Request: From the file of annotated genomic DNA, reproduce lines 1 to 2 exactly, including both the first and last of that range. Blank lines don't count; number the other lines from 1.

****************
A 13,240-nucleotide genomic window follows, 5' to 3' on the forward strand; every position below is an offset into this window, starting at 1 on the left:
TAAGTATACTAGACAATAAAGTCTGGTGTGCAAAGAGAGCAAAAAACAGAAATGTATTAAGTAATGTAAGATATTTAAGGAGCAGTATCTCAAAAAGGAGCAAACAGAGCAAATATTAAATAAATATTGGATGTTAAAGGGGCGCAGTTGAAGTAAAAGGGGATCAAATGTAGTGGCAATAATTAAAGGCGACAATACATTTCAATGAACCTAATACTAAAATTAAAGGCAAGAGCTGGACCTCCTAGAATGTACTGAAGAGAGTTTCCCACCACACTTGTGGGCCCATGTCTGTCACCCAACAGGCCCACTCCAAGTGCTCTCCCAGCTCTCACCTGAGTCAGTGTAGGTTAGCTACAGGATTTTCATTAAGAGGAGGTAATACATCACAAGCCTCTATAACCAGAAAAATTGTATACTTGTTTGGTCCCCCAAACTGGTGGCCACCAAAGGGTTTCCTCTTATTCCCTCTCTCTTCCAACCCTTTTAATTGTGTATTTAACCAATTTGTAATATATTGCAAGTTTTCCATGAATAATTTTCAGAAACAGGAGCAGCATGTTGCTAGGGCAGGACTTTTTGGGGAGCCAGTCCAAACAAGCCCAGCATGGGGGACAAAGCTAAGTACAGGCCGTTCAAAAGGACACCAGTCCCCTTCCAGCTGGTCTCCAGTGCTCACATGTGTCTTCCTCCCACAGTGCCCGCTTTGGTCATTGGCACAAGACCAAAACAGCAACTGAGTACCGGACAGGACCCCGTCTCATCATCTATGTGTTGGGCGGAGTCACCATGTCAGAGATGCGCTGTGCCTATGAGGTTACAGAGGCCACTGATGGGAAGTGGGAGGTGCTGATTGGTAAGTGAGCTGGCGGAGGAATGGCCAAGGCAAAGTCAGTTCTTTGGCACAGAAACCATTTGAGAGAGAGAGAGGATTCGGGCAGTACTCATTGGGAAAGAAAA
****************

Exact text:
A 13,240-nucleotide genomic window follows, 5' to 3' on the forward strand; every position below is an offset into this window, starting at 1 on the left:
TAAGTATACTAGACAATAAAGTCTGGTGTGCAAAGAGAGCAAAAAACAGAAATGTATTAAGTAATGTAAGATATTTAAGGAGCAGTATCTCAAAAAGGAGCAAACAGAGCAAATATTAAATAAATATTGGATGTTAAAGGGGCGCAGTTGAAGTAAAAGGGGATCAAATGTAGTGGCAATAATTAAAGGCGACAATACATTTCAATGAACCTAATACTAAAATTAAAGGCAAGAGCTGGACCTCCTAGAATGTACTGAAGAGAGTTTCCCACCACACTTGTGGGCCCATGTCTGTCACCCAACAGGCCCACTCCAAGTGCTCTCCCAGCTCTCACCTGAGTCAGTGTAGGTTAGCTACAGGATTTTCATTAAGAGGAGGTAATACATCACAAGCCTCTATAACCAGAAAAATTGTATACTTGTTTGGTCCCCCAAACTGGTGGCCACCAAAGGGTTTCCTCTTATTCCCTCTCTCTTCCAACCCTTTTAATTGTGTATTTAACCAATTTGTAATATATTGCAAGTTTTCCATGAATAATTTTCAGAAACAGGAGCAGCATGTTGCTAGGGCAGGACTTTTTGGGGAGCCAGTCCAAACAAGCCCAGCATGGGGGACAAAGCTAAGTACAGGCCGTTCAAAAGGACACCAGTCCCCTTCCAGCTGGTCTCCAGTGCTCACATGTGTCTTCCTCCCACAGTGCCCGCTTTGGTCATTGGCACAAGACCAAAACAGCAACTGAGTACCGGACAGGACCCCGTCTCATCATCTATGTGTTGGGCGGAGTCACCATGTCAGAGATGCGCTGTGCCTATGAGGTTACAGAGGCCACTGATGGGAAGTGGGAGGTGCTGATTGGTAAGTGAGCTGGCGGAGGAATGGCCAAGGCAAAGTCAGTTCTTTGGCACAGAAACCATTTGAGAGAGAGAGAGGATTCGGGCAGTACTCATTGGGAAAGAAAA